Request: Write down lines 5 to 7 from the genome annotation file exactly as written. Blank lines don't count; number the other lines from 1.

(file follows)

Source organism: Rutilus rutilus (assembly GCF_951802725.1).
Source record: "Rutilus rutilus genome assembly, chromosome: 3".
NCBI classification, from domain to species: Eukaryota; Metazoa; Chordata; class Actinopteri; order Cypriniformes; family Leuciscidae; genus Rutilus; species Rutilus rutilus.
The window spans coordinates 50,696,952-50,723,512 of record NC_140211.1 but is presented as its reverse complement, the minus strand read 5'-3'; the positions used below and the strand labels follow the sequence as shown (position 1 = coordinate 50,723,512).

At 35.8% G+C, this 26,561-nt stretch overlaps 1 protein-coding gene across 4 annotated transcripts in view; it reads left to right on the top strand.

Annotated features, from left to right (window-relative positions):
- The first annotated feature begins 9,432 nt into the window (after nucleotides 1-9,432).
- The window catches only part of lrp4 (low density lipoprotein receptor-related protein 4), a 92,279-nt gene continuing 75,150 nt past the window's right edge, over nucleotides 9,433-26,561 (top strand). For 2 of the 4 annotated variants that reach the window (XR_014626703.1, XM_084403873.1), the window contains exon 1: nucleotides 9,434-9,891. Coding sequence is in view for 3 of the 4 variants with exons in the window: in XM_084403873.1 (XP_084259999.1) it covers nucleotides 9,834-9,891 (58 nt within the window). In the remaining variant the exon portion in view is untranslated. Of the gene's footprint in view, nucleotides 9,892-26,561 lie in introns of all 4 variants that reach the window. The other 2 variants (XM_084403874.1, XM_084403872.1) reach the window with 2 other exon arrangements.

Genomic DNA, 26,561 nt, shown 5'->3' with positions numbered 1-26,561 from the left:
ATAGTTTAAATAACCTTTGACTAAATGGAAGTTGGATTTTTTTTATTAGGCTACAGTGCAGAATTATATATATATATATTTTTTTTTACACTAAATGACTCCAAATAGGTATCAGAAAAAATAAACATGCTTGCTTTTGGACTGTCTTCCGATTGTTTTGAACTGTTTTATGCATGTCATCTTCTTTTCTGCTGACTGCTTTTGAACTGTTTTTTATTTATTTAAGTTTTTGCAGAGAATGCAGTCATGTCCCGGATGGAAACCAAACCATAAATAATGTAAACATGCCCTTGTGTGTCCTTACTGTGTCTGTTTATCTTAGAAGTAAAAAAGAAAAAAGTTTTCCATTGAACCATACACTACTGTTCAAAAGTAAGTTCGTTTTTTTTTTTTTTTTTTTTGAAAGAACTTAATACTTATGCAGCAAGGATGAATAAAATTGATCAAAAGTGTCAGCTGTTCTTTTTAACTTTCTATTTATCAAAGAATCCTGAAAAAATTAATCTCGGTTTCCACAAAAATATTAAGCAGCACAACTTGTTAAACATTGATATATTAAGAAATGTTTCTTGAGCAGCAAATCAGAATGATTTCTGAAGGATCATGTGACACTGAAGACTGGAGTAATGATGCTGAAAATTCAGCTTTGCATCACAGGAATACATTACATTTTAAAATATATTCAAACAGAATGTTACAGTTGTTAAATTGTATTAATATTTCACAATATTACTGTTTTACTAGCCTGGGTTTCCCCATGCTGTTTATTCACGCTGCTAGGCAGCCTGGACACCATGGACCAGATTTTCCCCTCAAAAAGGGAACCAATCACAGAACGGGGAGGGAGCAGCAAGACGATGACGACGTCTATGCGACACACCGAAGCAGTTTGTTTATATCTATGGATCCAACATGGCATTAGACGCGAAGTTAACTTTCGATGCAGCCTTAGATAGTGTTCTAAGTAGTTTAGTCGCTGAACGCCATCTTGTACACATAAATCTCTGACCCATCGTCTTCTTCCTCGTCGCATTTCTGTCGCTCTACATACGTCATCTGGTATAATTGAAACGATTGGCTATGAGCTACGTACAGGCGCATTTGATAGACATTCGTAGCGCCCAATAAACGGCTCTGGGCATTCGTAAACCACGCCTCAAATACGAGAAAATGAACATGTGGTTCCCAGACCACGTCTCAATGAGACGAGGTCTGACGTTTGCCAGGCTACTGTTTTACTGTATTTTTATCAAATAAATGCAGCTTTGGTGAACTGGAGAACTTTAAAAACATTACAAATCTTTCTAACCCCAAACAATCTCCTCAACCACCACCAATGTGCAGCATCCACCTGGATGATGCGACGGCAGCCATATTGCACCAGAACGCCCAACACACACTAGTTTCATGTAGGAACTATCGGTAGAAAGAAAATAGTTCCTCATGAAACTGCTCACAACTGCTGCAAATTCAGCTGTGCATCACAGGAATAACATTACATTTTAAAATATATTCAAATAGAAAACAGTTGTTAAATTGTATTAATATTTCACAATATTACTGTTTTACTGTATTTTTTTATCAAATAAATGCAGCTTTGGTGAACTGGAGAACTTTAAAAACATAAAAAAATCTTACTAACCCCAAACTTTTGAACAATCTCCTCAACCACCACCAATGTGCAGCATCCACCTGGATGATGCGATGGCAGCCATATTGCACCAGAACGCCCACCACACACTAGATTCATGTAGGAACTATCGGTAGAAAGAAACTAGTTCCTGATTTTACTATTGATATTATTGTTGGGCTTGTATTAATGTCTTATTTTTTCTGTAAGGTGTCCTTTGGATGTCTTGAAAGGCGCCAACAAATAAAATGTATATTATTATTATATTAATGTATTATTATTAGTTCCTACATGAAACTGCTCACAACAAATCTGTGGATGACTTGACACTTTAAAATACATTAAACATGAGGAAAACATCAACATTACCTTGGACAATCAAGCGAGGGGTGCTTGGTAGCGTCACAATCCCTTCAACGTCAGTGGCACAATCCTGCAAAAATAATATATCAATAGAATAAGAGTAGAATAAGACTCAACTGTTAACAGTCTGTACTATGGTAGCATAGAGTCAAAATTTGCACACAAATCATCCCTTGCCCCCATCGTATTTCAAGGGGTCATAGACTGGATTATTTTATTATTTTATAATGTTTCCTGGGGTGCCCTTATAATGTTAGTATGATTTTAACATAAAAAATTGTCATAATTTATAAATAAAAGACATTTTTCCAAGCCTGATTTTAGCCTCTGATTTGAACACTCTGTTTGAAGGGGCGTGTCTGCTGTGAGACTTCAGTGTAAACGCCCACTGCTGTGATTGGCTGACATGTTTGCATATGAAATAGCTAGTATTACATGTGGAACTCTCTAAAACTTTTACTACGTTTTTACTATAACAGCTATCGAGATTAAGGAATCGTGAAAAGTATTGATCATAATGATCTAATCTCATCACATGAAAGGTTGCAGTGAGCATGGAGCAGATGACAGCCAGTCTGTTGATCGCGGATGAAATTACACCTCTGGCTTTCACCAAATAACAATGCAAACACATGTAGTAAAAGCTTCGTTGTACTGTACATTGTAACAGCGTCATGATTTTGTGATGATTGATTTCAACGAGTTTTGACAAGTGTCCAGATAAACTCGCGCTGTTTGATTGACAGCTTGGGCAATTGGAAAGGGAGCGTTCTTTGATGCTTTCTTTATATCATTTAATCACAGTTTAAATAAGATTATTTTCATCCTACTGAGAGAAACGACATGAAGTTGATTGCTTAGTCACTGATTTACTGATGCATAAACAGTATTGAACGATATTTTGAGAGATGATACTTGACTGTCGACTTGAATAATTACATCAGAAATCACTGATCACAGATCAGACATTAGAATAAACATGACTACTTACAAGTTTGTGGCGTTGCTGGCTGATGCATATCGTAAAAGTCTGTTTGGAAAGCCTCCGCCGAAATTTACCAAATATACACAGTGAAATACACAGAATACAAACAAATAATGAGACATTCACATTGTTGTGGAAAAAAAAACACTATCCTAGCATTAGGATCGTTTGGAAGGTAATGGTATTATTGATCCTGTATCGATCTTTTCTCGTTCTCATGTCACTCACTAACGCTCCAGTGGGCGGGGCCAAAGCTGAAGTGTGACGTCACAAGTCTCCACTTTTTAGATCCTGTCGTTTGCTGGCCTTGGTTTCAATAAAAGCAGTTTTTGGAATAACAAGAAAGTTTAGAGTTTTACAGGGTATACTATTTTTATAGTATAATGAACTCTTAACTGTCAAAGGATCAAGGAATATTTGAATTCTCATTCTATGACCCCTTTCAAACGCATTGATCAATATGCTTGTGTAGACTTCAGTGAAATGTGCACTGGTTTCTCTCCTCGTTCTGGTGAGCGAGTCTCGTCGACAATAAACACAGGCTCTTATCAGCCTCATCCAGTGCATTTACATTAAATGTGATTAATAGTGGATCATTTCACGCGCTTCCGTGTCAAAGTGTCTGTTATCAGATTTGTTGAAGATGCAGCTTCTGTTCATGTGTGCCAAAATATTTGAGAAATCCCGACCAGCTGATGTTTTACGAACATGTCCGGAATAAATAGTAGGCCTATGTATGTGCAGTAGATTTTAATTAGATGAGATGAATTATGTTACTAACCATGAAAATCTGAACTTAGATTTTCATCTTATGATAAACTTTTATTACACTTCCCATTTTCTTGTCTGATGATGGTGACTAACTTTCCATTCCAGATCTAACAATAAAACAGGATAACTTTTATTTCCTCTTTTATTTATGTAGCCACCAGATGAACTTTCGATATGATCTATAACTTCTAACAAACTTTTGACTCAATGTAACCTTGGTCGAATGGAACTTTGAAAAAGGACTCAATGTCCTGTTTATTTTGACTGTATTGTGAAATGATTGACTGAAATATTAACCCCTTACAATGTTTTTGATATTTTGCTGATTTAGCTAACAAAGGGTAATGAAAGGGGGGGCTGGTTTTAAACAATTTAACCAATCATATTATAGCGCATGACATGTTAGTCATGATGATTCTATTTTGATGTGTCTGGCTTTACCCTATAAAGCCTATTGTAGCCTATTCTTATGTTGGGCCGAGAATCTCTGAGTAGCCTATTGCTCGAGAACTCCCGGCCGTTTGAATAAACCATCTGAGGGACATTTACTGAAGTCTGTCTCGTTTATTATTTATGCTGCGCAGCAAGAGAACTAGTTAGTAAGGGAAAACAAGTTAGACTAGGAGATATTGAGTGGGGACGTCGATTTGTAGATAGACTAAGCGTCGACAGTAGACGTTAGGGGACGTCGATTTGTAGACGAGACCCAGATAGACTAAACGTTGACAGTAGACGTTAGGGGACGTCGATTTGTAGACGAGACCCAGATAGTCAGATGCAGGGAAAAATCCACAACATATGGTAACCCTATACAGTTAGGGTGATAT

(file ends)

At 35.8% G+C, this 26,561-nt stretch overlaps 1 protein-coding gene across 4 annotated transcripts in view; it reads left to right on the top strand.

Annotated features, from left to right (window-relative positions):
- The first annotated feature begins 9,432 nt into the window (after nucleotides 1-9,432).